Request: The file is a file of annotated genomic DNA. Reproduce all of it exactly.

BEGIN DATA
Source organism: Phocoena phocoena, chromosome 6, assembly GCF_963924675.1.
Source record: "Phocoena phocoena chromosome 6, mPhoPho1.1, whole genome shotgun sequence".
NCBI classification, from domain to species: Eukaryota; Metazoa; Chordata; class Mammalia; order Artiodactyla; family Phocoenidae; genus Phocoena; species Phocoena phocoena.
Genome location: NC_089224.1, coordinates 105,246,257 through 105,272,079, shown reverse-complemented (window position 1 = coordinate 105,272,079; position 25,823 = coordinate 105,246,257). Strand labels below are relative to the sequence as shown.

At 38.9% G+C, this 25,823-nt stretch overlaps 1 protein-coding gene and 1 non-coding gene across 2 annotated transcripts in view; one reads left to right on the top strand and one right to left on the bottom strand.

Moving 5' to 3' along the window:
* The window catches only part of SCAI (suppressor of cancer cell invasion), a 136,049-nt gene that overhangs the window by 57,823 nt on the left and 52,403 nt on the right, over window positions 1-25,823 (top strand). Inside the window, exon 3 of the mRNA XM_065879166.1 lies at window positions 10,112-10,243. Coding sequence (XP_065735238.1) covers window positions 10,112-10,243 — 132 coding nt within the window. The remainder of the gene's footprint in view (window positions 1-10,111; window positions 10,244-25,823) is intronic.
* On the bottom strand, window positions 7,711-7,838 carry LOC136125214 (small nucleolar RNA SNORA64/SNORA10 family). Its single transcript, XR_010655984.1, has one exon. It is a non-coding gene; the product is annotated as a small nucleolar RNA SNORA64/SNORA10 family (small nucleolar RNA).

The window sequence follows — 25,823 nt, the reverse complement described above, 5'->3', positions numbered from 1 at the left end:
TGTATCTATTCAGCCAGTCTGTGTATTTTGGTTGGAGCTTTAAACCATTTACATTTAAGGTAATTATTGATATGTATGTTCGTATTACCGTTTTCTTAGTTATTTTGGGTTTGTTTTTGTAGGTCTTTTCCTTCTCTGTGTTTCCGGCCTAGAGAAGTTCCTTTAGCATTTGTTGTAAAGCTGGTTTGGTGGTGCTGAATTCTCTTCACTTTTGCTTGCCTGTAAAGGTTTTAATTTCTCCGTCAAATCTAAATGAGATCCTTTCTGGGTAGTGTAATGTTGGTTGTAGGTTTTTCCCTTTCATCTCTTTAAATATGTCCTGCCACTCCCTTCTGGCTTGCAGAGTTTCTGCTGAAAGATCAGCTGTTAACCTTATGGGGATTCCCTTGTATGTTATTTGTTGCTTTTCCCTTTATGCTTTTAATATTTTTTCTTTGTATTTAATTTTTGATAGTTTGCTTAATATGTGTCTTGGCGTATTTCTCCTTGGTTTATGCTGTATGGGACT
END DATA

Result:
Source organism: Phocoena phocoena, chromosome 6, assembly GCF_963924675.1.
Source record: "Phocoena phocoena chromosome 6, mPhoPho1.1, whole genome shotgun sequence".
NCBI classification, from domain to species: Eukaryota; Metazoa; Chordata; class Mammalia; order Artiodactyla; family Phocoenidae; genus Phocoena; species Phocoena phocoena.
Genome location: NC_089224.1, coordinates 105,246,257 through 105,272,079, shown reverse-complemented (window position 1 = coordinate 105,272,079; position 25,823 = coordinate 105,246,257). Strand labels below are relative to the sequence as shown.

At 38.9% G+C, this 25,823-nt stretch overlaps 1 protein-coding gene and 1 non-coding gene across 2 annotated transcripts in view; one reads left to right on the top strand and one right to left on the bottom strand.

Moving 5' to 3' along the window:
* The window catches only part of SCAI (suppressor of cancer cell invasion), a 136,049-nt gene that overhangs the window by 57,823 nt on the left and 52,403 nt on the right, over window positions 1-25,823 (top strand). Inside the window, exon 3 of the mRNA XM_065879166.1 lies at window positions 10,112-10,243. Coding sequence (XP_065735238.1) covers window positions 10,112-10,243 — 132 coding nt within the window. The remainder of the gene's footprint in view (window positions 1-10,111; window positions 10,244-25,823) is intronic.
* On the bottom strand, window positions 7,711-7,838 carry LOC136125214 (small nucleolar RNA SNORA64/SNORA10 family). Its single transcript, XR_010655984.1, has one exon. It is a non-coding gene; the product is annotated as a small nucleolar RNA SNORA64/SNORA10 family (small nucleolar RNA).

The window sequence follows — 25,823 nt, the reverse complement described above, 5'->3', positions numbered from 1 at the left end:
TGTATCTATTCAGCCAGTCTGTGTATTTTGGTTGGAGCTTTAAACCATTTACATTTAAGGTAATTATTGATATGTATGTTCGTATTACCGTTTTCTTAGTTATTTTGGGTTTGTTTTTGTAGGTCTTTTCCTTCTCTGTGTTTCCGGCCTAGAGAAGTTCCTTTAGCATTTGTTGTAAAGCTGGTTTGGTGGTGCTGAATTCTCTTCACTTTTGCTTGCCTGTAAAGGTTTTAATTTCTCCGTCAAATCTAAATGAGATCCTTTCTGGGTAGTGTAATGTTGGTTGTAGGTTTTTCCCTTTCATCTCTTTAAATATGTCCTGCCACTCCCTTCTGGCTTGCAGAGTTTCTGCTGAAAGATCAGCTGTTAACCTTATGGGGATTCCCTTGTATGTTATTTGTTGCTTTTCCCTTTATGCTTTTAATATTTTTTCTTTGTATTTAATTTTTGATAGTTTGCTTAATATGTGTCTTGGCGTATTTCTCCTTGGTTTATGCTGTATGGGACT